Attribution in the presence of a long-memory climate response
Multiple, linear regression is employed to attribute variability in the global surface temperature to various forcing components and prominent internal climatic modes. The purpose of the study is to asses how sensitive attribution is to long-range memory 5 (LRM) in the model for the temperature response. The model response to a given forcing component is its fingerprint, and is different for a zero response-time (ZRT) model and one with LRM response. The fingerprints are used as predictors in the regression scheme to express the response as a linear combination of footprints. For the instrumental period 1880–2010 the LRM response model explains 89 % of the to- 10 tal variance and is also favoured by information-theoretic model-selection criteria. The anthropogenic footprint is relatively insensitive to LRM scaling in the response, and explains almost all global warming after AD 1970. The solar footprint is weakly enhanced by LRM response, while the volcanic footprint is reduced by a factor of two. The natural climate variability on multidecadal time scales has no systematic trend and is domi- 15 nated by the footprint of the Atlantic Multidecadal Oscillation. The 2000–2010 hiatus is explained as a natural variation. A corresponding analysis for the last millennium is performed, using a Northern Hemisphere temperature reconstruction. The Little Ice Age (LIA) is explained as mainly due to volcanic cooling or as a long-memory response to strong radiative disequilibrium during the Medieval Warm Anomaly, and is not attributed 20 to the low solar activity during the Maunder minimum.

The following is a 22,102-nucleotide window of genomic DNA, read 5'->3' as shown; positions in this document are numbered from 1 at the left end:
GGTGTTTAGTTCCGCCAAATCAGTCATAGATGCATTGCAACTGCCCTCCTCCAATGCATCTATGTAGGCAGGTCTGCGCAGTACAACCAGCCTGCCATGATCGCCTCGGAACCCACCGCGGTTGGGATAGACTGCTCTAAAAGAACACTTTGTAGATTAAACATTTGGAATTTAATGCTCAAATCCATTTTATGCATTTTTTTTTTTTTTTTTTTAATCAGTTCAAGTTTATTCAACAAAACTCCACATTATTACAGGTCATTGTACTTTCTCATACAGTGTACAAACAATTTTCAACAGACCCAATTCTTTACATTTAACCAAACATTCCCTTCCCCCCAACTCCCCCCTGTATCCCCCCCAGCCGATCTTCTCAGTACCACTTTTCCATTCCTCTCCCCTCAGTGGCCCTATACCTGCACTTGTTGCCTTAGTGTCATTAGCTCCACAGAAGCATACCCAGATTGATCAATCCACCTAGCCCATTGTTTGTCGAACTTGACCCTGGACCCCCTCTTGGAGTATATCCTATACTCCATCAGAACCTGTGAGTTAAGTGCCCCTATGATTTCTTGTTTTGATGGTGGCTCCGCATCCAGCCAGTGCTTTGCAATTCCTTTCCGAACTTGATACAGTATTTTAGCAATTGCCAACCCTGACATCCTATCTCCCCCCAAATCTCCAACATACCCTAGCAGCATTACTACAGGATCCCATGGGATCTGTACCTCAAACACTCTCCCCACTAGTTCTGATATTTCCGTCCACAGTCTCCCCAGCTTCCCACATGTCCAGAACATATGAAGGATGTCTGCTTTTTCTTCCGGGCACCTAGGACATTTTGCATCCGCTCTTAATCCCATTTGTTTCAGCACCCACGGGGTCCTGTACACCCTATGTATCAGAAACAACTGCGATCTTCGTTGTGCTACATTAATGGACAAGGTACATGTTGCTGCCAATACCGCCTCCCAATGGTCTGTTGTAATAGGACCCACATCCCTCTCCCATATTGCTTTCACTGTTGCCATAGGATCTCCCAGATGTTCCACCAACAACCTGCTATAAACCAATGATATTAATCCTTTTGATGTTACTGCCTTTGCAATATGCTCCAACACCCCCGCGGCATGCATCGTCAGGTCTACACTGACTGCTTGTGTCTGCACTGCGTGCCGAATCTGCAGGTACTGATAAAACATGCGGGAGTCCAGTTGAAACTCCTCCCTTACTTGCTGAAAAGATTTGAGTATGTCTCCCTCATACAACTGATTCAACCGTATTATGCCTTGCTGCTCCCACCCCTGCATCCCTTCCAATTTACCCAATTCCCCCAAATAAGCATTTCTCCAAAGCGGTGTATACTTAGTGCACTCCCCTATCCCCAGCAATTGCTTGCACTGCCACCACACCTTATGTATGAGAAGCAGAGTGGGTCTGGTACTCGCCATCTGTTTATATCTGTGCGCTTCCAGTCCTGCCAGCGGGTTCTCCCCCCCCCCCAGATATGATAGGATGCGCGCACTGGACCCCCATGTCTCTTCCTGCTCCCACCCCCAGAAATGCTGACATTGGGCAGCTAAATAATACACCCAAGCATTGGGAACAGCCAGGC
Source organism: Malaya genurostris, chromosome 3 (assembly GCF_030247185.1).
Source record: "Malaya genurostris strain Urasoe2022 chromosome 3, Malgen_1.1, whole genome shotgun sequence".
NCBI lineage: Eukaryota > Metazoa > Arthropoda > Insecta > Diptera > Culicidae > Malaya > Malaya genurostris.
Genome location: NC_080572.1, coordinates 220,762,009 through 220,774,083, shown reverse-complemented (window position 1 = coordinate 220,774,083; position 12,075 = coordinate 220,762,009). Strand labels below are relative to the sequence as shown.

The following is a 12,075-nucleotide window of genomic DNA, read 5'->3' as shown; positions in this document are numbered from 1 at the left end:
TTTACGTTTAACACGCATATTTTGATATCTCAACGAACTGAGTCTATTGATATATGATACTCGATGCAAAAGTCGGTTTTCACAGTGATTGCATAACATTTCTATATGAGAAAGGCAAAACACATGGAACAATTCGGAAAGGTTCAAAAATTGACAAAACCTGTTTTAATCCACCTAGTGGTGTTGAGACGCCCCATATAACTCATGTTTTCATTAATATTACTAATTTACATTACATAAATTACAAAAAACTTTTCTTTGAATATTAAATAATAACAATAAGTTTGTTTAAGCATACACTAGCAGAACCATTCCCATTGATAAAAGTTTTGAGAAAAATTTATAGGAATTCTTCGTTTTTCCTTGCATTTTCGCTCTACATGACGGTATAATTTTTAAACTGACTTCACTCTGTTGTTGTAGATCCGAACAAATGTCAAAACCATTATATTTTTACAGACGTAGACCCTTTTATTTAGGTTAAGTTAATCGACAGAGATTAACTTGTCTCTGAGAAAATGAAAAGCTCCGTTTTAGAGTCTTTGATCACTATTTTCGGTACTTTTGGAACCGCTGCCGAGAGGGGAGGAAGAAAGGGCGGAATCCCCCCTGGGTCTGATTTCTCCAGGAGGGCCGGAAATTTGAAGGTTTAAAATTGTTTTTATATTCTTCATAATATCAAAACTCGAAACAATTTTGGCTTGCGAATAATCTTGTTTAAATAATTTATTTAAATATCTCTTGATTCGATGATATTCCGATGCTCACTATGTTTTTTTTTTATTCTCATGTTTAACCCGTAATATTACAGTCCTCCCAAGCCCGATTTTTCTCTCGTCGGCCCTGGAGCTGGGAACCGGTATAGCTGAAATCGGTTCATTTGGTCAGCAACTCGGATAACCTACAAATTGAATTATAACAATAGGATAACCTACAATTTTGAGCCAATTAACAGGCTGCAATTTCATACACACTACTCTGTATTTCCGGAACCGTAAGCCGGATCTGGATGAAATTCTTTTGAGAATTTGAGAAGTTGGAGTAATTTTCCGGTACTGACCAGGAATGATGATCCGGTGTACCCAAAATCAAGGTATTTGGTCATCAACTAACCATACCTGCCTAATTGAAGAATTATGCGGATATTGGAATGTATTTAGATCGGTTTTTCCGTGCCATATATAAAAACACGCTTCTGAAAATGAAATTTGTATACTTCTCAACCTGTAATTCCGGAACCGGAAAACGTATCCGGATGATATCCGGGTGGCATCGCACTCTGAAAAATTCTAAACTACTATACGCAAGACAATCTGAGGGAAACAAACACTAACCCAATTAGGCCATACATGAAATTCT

SiteringEarth System Dynamics Discussions 6(2015) s. 1309-1338
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